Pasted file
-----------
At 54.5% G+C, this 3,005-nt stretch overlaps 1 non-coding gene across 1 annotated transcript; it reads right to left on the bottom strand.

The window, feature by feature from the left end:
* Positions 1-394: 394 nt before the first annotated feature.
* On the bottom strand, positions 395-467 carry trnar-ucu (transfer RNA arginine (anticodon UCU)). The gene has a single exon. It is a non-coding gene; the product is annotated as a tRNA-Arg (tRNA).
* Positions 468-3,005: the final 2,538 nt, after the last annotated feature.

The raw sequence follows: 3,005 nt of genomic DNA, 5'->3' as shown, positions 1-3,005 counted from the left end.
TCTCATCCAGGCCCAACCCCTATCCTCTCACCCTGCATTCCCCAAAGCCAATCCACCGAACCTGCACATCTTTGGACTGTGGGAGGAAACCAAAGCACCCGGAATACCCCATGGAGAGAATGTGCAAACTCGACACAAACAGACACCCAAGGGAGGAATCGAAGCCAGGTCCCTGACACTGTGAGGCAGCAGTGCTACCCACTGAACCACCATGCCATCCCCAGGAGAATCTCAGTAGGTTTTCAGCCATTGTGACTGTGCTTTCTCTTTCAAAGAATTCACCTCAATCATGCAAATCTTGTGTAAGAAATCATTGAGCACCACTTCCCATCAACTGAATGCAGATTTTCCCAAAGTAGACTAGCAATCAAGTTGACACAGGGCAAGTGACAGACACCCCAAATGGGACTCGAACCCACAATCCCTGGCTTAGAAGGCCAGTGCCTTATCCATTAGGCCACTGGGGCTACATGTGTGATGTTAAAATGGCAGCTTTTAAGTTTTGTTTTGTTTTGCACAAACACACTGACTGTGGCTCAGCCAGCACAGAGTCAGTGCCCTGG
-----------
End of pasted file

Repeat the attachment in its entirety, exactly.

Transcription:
At 54.5% G+C, this 3,005-nt stretch overlaps 1 non-coding gene across 1 annotated transcript; it reads right to left on the bottom strand.

The window, feature by feature from the left end:
* Positions 1-394: 394 nt before the first annotated feature.
* On the bottom strand, positions 395-467 carry trnar-ucu (transfer RNA arginine (anticodon UCU)). The gene has a single exon. It is a non-coding gene; the product is annotated as a tRNA-Arg (tRNA).
* Positions 468-3,005: the final 2,538 nt, after the last annotated feature.

The raw sequence follows: 3,005 nt of genomic DNA, 5'->3' as shown, positions 1-3,005 counted from the left end.
TCTCATCCAGGCCCAACCCCTATCCTCTCACCCTGCATTCCCCAAAGCCAATCCACCGAACCTGCACATCTTTGGACTGTGGGAGGAAACCAAAGCACCCGGAATACCCCATGGAGAGAATGTGCAAACTCGACACAAACAGACACCCAAGGGAGGAATCGAAGCCAGGTCCCTGACACTGTGAGGCAGCAGTGCTACCCACTGAACCACCATGCCATCCCCAGGAGAATCTCAGTAGGTTTTCAGCCATTGTGACTGTGCTTTCTCTTTCAAAGAATTCACCTCAATCATGCAAATCTTGTGTAAGAAATCATTGAGCACCACTTCCCATCAACTGAATGCAGATTTTCCCAAAGTAGACTAGCAATCAAGTTGACACAGGGCAAGTGACAGACACCCCAAATGGGACTCGAACCCACAATCCCTGGCTTAGAAGGCCAGTGCCTTATCCATTAGGCCACTGGGGCTACATGTGTGATGTTAAAATGGCAGCTTTTAAGTTTTGTTTTGTTTTGCACAAACACACTGACTGTGGCTCAGCCAGCACAGAGTCAGTGCCCTGG